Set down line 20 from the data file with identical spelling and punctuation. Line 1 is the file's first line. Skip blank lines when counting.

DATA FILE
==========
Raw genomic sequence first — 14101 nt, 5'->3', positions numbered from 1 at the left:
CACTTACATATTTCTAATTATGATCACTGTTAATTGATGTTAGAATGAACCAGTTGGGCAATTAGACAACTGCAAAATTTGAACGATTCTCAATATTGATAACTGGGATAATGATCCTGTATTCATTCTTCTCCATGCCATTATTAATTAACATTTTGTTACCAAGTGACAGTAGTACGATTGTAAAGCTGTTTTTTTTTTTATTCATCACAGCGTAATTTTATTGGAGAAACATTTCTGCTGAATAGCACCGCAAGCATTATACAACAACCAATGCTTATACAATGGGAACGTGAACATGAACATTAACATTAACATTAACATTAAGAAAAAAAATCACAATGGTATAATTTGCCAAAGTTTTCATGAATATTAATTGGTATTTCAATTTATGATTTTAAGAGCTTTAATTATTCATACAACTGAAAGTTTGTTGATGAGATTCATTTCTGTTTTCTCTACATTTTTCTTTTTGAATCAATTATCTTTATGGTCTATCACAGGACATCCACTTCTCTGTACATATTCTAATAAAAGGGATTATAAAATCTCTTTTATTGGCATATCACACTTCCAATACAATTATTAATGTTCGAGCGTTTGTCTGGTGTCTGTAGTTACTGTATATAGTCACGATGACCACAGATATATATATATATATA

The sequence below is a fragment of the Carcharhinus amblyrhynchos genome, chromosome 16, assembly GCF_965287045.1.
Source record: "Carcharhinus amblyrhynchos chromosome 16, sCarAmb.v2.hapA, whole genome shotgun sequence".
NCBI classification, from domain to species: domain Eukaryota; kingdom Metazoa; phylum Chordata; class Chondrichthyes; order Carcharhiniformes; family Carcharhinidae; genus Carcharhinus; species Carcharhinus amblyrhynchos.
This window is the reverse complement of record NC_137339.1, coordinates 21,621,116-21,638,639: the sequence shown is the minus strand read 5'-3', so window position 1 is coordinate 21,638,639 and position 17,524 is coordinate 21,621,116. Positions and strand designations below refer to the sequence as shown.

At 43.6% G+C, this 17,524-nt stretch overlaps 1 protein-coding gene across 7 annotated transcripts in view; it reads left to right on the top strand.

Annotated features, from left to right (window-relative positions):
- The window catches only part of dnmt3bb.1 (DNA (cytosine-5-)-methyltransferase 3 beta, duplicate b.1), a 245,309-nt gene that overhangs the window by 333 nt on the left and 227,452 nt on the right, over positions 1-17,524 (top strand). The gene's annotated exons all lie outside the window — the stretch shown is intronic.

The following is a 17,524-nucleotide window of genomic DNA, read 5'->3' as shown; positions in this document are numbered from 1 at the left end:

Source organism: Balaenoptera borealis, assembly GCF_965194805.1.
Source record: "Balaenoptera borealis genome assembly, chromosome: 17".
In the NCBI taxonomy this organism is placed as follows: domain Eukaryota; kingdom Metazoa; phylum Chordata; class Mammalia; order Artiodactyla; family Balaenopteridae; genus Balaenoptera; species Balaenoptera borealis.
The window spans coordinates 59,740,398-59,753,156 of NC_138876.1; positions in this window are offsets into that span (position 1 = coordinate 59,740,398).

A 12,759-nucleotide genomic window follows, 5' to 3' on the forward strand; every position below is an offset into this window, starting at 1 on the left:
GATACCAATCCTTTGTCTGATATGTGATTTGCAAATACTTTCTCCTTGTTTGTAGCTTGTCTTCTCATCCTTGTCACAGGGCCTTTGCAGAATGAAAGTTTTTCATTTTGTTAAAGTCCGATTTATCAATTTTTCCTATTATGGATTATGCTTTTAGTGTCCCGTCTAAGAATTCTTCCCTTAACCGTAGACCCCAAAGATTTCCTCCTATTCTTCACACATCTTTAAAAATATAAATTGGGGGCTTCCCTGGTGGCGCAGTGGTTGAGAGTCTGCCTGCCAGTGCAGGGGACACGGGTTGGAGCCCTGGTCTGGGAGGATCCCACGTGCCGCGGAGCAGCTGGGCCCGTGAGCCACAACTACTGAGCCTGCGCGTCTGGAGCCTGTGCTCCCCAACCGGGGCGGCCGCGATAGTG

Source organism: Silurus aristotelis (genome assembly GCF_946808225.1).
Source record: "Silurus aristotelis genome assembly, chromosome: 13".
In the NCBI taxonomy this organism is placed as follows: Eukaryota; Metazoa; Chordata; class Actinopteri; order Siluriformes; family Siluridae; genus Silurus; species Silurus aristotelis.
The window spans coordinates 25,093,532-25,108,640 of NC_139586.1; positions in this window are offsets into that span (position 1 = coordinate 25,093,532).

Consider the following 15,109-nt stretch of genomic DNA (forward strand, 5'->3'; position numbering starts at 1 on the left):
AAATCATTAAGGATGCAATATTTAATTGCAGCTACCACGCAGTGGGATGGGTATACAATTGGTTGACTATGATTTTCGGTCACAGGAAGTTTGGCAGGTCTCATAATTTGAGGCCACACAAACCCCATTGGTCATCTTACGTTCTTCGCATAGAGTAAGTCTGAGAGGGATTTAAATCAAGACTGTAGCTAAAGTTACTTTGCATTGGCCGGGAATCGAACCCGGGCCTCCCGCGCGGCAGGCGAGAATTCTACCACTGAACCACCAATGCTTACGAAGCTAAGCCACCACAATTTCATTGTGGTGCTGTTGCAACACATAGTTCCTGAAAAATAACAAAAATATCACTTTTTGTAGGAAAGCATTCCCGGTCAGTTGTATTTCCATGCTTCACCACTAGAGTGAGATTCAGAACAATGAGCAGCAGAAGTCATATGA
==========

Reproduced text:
The window spans coordinates 25,093,532-25,108,640 of NC_139586.1; positions in this window are offsets into that span (position 1 = coordinate 25,093,532).